Tears of the Kingdom has been a massive success in terms of both sales and critical reception. However, it wasn’t created in a vacuum. TOTK is the 20th game in the mainline Zelda series and draws a lot of its core concepts from that backdrop of games. As the direct sequel to Breath of the Wild, though, it also moves away from a lot of what classic Zelda games were about—and that hasn’t gone unnoticed by longtime fans of the series.
There’s no denying that TOTK‘s changes to the Zelda formula have brought the series to a new level of popularity, but many fans who have been around since the early days of the franchise can’t help but feel that not all those changes are for the better. While gamers will love and hate different games for purely subjective reasons, older Zelda fans have a more nuanced list of criticisms of TOTK that stems from their expectations of the Zelda franchise as they’ve come to know and love it.
10 TOTK Has Too Much Building
Ultrahand is an awesome new mechanic that completely leans into the aspect of creativity that BOTW‘s awesome physics engine allowed. The possibilities are seemingly endless, but for many older Zelda fans, it’s a little bit much.
For many gamers that play Zelda more for exploration, puzzling, and combat, they may even go through the majority of the game entirely avoiding using Ultrahand whenever possible. Unfortunately, there are many points throughout the game where using it is impossible to progress, so unlocking the Autobuild feature early can be a make or break for older Zelda fans’ experience with TOTK.
9 TOTK’s Dungeons Are Still Lacking
The temples in Tears of the Kingdom are an objective step up from the Divine Beasts in BOTW, even if their overall design follows much of the same methodology. Dungeons have always been central to the Zelda series, so it should come as no surprise that longtime fans take them seriously.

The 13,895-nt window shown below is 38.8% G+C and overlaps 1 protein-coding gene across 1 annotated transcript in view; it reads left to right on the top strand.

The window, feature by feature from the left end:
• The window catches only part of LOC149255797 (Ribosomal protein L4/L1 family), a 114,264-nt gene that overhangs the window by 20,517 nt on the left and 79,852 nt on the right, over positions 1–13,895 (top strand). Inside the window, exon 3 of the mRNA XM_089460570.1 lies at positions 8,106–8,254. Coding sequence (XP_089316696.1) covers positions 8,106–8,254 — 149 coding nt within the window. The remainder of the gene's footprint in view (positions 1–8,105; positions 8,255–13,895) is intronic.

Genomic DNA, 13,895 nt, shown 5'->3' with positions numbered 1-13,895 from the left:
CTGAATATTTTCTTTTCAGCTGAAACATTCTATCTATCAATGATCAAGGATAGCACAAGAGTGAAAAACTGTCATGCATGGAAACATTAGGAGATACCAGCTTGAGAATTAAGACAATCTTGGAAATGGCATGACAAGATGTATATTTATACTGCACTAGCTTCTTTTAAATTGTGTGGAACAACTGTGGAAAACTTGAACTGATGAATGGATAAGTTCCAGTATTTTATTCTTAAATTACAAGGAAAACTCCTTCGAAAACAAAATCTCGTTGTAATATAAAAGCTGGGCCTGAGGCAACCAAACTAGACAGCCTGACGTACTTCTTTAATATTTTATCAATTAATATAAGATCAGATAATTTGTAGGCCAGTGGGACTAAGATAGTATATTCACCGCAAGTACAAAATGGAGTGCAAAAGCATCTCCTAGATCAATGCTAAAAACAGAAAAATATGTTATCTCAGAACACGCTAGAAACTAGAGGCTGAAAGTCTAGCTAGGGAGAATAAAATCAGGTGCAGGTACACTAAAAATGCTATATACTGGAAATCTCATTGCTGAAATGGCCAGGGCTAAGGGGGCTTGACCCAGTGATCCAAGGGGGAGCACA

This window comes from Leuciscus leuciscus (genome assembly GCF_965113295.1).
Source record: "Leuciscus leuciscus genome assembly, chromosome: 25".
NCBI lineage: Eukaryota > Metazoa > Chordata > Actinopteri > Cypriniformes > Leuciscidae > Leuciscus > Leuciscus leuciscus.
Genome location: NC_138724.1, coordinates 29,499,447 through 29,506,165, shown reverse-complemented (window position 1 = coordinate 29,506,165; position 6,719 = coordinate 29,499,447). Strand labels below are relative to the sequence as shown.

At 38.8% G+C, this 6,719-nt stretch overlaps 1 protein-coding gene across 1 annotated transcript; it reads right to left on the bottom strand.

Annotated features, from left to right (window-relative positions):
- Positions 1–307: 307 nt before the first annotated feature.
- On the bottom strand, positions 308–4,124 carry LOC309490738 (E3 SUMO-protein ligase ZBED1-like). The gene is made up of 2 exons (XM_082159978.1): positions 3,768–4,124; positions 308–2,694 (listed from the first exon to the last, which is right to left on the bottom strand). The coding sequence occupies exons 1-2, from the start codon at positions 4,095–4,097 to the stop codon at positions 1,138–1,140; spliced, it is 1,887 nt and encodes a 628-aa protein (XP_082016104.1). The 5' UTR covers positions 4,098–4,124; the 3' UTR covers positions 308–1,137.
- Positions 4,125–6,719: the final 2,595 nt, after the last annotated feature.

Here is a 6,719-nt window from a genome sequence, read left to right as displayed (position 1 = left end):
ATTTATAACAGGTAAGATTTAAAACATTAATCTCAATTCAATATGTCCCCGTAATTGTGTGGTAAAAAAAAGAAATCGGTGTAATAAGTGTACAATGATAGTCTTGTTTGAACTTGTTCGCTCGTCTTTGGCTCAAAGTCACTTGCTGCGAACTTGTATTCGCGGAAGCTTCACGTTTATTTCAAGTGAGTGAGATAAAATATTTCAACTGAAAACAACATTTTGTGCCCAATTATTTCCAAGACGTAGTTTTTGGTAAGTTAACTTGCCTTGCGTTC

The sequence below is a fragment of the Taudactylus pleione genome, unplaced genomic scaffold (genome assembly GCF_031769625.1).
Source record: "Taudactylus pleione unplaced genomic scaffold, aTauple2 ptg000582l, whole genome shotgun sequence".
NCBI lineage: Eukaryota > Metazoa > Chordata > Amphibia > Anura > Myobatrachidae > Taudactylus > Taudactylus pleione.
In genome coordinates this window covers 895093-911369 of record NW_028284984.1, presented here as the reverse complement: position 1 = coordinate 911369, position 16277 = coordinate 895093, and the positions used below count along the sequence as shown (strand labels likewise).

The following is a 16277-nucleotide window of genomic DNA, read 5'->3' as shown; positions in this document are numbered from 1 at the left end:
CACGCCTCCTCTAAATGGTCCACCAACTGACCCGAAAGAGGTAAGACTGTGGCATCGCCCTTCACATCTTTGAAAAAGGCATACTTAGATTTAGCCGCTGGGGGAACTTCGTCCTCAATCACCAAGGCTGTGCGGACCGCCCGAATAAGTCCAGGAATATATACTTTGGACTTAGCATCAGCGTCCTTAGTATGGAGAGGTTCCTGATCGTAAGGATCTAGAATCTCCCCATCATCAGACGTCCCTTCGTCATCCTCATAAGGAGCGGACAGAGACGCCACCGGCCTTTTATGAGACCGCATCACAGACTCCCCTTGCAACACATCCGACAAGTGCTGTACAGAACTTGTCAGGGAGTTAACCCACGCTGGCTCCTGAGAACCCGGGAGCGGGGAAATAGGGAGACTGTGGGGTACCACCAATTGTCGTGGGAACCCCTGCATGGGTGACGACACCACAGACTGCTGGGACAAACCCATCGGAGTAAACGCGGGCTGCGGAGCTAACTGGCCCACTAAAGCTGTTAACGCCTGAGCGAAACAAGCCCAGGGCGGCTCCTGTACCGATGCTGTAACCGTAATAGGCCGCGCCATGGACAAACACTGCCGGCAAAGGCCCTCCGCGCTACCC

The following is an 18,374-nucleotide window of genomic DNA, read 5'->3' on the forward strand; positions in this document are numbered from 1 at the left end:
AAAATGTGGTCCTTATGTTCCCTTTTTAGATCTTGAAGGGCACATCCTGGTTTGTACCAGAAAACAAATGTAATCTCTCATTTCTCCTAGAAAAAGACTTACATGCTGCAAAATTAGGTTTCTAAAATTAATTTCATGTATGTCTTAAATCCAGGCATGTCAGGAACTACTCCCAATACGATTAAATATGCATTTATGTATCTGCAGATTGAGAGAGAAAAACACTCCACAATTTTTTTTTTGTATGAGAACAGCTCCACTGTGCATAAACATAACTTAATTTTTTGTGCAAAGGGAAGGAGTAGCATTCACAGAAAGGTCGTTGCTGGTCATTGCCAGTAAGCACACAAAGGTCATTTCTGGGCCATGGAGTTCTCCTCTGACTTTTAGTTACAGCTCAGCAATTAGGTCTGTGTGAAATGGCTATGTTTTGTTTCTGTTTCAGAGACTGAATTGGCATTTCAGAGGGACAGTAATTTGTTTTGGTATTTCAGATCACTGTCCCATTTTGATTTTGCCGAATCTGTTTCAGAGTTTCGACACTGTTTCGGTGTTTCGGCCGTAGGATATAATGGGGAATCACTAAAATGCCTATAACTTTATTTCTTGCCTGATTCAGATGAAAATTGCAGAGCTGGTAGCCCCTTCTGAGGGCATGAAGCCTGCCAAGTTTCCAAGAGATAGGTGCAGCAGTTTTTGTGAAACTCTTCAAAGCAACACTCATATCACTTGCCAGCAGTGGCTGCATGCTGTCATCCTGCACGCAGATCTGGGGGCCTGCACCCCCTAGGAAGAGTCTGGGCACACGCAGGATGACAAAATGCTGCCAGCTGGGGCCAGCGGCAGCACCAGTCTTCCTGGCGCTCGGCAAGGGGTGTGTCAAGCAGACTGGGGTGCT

Older games followed a much more linear style of exploration which also lent itself to complex puzzle-solving that had definitive answers. In contrast, TOTK is more rewarding to players who approach each obstacle with open-minded creativity to try something new. It’s a welcome format for the open-air style of game, but it’s one that doesn’t always make players feel as accomplished in solving puzzles compared to previous titles.
8 TOTK’s Newer Games Are Too Long
Breath of the Wild and Tears of the Kingdom are both open-world games in the most literal sense of the word; as a result, they are largely games that can go on forever if players let them. Like many modern games, the experience is not restricted to the main story, and that isn’t something that all players will appreciate equally.
Zelda fans are used to playing the game to follow the main storyline, save Hyrule, and rescue Princess Zelda, so this newer format isn’t equally appealing to everyone. Alongside this is the fact that Koroks and Shrines are back, which Zelda fans really had a hate/love relationship with in BOTW as well. Between the grindiness of collecting items, saving Koroks, and completing shrines, TOTK can easily require hundreds of hours worth of gameplay to collect and beat everything, and the core fan base that grew up with these games just often doesn’t have that kind of time to put into it.
7 TOTK’s Fuse Didn’t Really Fix The Weapon Durability Problem
One of the biggest qualms players had with BOTW was the weapon durability mechanic, an entirely new mechanic that hadn’t been present in Zelda games before. With TOTK, the developers sought to fix that issue with Fuse, but that ability brought with it some new problems of its own.
Not only does Fuse only slightly increase the durability of weapons, but it also added the issue of spending even more time in menus selecting Zonai parts, fusing weapons together, and firing fused arrows. Fuse is a really awesome concept that is a true marvel in game design, but fans miss the days when the Master Sword would let Link fight indefinitely without running out of energy every 30 hits.
6 TOTK’s Narrative Is Poorly Delivered